Smith grew up in Johnston County’s Archer Lodge, near Clayton, the son of parents who didn’t attend college. As a high-school junior, he was on a vocational education track until his girlfriend, Tammy Painter, told him she would enroll at East Carolina University in 1988. Not wanting to lose her, Smith switched to college-prep classes. “I realized to stick with her, I had to change directions and do the same, take courses for college. So I buried my head in my books; I aced my senior year, performed well on the SAT and got accepted to East Carolina.”

In Greenville, Smith worked two part-time jobs while earning a bachelor’s degree in business. He graduated in 1992, and a year later, he and Tammy were married. (The couple has two children, a daughter who is a Wake Forest University undergraduate and a son who attends Arendell Parrott Academy, a private high school in Kinston.) For his first seven years out of college, Smith sold industrial and electrical supplies to customers that included Flanders, an air-filtration company founded in Riverhead, N.Y., in 1950. The company moved to Washington in 1969 and, starting in 1987, was led for the next 17 years by Robert Amerson. Bolstered by several acquisitions, annual revenue soared from about $20 million in the early 1990s to $194 million in 2000.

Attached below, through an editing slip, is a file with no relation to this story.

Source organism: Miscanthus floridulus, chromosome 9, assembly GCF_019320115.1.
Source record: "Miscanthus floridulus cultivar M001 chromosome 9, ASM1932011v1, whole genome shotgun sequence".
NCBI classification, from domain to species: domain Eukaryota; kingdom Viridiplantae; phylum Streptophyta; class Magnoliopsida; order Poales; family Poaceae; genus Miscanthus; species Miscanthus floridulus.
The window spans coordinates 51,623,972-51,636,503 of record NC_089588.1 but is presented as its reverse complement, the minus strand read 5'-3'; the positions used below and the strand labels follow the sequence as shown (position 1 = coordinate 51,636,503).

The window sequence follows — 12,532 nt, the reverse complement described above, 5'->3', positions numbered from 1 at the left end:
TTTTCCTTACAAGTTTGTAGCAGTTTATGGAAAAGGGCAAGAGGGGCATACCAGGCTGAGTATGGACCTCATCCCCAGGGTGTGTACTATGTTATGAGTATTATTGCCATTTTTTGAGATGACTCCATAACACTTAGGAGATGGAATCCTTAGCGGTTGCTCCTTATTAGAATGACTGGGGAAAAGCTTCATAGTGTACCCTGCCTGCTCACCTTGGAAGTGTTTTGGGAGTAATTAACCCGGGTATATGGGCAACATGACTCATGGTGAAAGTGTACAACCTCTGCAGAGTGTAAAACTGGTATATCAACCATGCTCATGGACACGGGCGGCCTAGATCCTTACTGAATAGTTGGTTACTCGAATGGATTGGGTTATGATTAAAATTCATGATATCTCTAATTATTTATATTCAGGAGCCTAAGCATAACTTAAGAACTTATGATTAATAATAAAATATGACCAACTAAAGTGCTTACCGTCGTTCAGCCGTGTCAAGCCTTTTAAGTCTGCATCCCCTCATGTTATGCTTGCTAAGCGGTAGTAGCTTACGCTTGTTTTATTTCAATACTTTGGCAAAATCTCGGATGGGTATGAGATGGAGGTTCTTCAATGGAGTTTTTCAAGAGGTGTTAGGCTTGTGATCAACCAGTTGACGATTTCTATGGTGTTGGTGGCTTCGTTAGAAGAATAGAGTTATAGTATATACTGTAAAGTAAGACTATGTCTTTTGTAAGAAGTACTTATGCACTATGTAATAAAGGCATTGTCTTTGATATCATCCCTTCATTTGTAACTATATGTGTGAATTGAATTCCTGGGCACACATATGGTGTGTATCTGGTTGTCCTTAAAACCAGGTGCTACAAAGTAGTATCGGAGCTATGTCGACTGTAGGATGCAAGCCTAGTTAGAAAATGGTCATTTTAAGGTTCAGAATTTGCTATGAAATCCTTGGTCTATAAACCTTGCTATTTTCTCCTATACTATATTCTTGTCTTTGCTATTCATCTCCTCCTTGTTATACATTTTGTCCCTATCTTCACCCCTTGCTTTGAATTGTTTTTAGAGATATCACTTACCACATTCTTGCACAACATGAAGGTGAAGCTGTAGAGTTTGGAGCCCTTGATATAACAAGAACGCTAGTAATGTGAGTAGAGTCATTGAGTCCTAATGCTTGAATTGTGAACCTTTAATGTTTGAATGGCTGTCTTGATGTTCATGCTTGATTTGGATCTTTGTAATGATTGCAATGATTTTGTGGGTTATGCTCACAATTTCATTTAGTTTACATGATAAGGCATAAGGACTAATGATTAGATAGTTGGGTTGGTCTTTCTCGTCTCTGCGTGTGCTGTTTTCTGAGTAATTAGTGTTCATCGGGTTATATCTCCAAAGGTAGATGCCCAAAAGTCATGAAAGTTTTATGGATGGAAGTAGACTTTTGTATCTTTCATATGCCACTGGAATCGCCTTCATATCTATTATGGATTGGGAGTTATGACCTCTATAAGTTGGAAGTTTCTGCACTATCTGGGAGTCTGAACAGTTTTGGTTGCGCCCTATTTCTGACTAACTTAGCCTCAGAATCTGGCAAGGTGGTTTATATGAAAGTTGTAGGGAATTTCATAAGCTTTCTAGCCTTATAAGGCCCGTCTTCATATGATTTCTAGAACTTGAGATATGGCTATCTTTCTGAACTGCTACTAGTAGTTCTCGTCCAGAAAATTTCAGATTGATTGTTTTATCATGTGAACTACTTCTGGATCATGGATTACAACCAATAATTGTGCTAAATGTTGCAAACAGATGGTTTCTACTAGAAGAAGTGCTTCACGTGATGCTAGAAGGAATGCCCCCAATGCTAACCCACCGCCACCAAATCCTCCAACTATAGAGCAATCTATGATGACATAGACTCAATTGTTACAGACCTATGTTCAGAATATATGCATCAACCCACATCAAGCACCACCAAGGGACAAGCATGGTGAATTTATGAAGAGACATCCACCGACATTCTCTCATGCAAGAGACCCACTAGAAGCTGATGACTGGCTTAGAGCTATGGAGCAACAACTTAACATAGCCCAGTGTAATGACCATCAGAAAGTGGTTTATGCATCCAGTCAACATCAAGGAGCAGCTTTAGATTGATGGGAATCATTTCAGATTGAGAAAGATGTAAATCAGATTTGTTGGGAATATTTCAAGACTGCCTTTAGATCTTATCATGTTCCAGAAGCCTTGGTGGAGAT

Smith joined Flanders in 1999 and spent the next eight years selling a wide variety of filters for manufacturers, utilities and homeowners. “I worked my way up in the company,” says Smith, who repeatedly uses four words — quicker, smarter, faster, better — to describe his approach to business, education and life. “I had to be a quick learner, be smarter than anyone else, work fast and produce better.”

It was a turbulent time at Flanders, which moved its headquarters to St. Petersburg, Fla., shuffled top management and recorded lower sales and losses in some years. Smith kept gaining influence, becoming chief operating officer in 2007, and, a year later, with sales sliding amid a burgeoning recession, was named CEO. He was 37. By then, he had formed a partnership with Amerson to buy several plants making up 90% of Flanders’ holdings, leasing them back to the company. The move, which was approved by Flanders’ board, improved the company’s cash flow, Smith says.